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February 20, 2008 - Image 13

Resource type:
The Michigan Daily, 2008-02-20

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The Michigan Daily - Wednesday, February 20, 2008

I . a .. - . go

.:- .,



It's like when you crave tur-
key. You eat it and you eat it
and you eat it, but you still
want it."
- ROBERT BENJAMIN, a 67-year-old former col-
lege professor at Vanier College in Montreal, com-
paring his addiction to sadomasochistic sex clubs in
New York with eating turkey

"It's time to send him
back to Germany from
where he comes from.
You want to know his
original name? It's
- MOHAMED AL-FAYED, the father of
Princess Di's former lover, about Prince
Philip of the British royal family, who Fayed
believes conspired to assassinate Di

They still play the
silver ball
In A's amusement halls,
pinball wizards remain
Walking down the stairs of Pin-
ball Pete's from South University
Street, the initial effect is sensory
overload. Your eyes and ears are
bombarded by a nonsensical med-
ley of flashing neon lights, beeps,
boops and animated voices.
When your vision begins to
adjust, individual games stand out
from the tightly packed collection
- the white-water rafting simu-
lator or the zombie apocalypse
first-person shooter. Each one
seemingly, or literally, beckoning
to customers, "Play me! Play me!"
One staple of the arcade, though,
doesn't garner as much atten-
tion as its flashier neighbors. The
arcade's namesake games: the pin-
ball machines.
As gamers battle ninja oppo-
nents, or watch a heavyset middle
school boy play Dance Dance Rev-
olution for the fifth time in a row,
the pinball machines stand mostly
untouched in discreet rows at the
back of the arcade.
But for a devout few, the arcade
is called Pinball Pete's for more
than just the sake of vague nos-
talgia and alliteration. They're

players of all ages whose devotion
to pinball hearkens back to a time
before Xbox. A time when Pinball
Pete's had four locations in down-
town Ann Arbor. A time that was
the golden era of pinball - the
early 1990s.
Andrew Fischer, a 40-year-old
Ann Arbor resident, came to Pin-
ball Pete's last Monday to play his
favorite of the arcade's 12 pinball
machines, the one featuring Elvira,
Mistress of the Dark.
"If your play doesn't last that
long, she makes comments," Fisch-
er said of the game's recorded
commentary voiced by the provoc-
atively rmocking Elvira.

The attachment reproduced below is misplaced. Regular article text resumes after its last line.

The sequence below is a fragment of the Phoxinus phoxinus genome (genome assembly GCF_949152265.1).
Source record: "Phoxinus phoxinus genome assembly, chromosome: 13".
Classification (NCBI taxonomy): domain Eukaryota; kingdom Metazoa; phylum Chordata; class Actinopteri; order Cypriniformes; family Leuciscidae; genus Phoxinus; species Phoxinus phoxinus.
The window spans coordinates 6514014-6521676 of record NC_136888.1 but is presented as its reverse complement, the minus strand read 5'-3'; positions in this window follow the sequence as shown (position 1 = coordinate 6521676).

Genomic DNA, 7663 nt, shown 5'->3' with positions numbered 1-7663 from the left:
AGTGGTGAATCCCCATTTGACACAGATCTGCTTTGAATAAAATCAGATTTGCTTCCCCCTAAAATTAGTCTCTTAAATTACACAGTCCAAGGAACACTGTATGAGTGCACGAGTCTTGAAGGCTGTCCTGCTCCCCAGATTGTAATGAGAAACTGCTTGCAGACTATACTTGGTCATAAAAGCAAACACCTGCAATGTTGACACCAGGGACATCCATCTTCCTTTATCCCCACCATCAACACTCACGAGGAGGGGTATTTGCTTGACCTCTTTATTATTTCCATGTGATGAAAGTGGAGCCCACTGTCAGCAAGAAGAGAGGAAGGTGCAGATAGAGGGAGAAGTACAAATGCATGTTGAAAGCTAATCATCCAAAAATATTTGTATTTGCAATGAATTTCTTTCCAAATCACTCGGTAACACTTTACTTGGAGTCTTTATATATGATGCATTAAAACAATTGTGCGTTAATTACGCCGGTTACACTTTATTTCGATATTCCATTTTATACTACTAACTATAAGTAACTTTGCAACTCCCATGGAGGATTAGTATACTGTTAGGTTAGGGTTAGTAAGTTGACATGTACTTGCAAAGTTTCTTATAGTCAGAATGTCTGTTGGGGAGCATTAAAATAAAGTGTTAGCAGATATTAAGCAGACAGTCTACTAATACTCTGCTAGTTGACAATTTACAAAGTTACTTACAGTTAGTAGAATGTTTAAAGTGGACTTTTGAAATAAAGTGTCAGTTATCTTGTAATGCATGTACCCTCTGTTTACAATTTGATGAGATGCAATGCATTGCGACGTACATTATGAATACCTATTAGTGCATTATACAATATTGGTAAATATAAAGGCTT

Fischer, who is a mechanical
engineer, said he's drawn to pin-
ball for the physical action of the
game. While he has a Playstation
at home, he said he returns to Pin-
ball Pete's because digital games,
including computer pinball, don't
have the mechanical element that
requires a sense of physics to get
the ball to do what you want in a
pinball game.
"Most of them usually fail in the
way the ball plays," he said.
over the decades since Pinball
Pete's opening, Fischer has wit-
nessed the progression of arcade
culture, as well as the rise and fall
of pinball. Fischer recalls how a
decade or two ago Pinball Pete's
had several times as much business

0 4
'. .




"Because it's tree."
- JOHN TRIPLETTE, a man from California, on why he made more than 27,000 calls on his cell
phone to 911 beginning in May. When his calls were answered, Triplette would start muttering,
making noises with his body and pressing the beep tones. He was charged with a misdemeanor

as it does now and often held pin-
ball tournaments. Also, Williams
Manufacturing Company, the
one-time leading pinball machine
maker that has since suspended
production, was on top of the game
with its "Twilight Zone" and "The
Addams Family" machines.
"There's been a lull for years,"
Fischer said. "Williams was mak-
ing better and better games and
they kind of stopped making them
because of videogames."

c as the technological mar- said, 'No'," Linden said. "But the
tion of pinball machine day after that they called and asked
turers might be, the real me to work for them."
is the new generation of Working at Pinball Pete's, Lin-
nthusiasts who fell in love den learned how to repair pin-
ame in its death throes. ball machines, which led him join
Linden, a School of Educa- an online community of pinball
or who collects and trades connoisseurs by purchasing and
sachines, rediscovered his repairing broken-down machines
on for the game at Pinball to trade with other collectors.
st year. "It's a small group, but it's a
ne back the next day and tight-knit group," Linden said.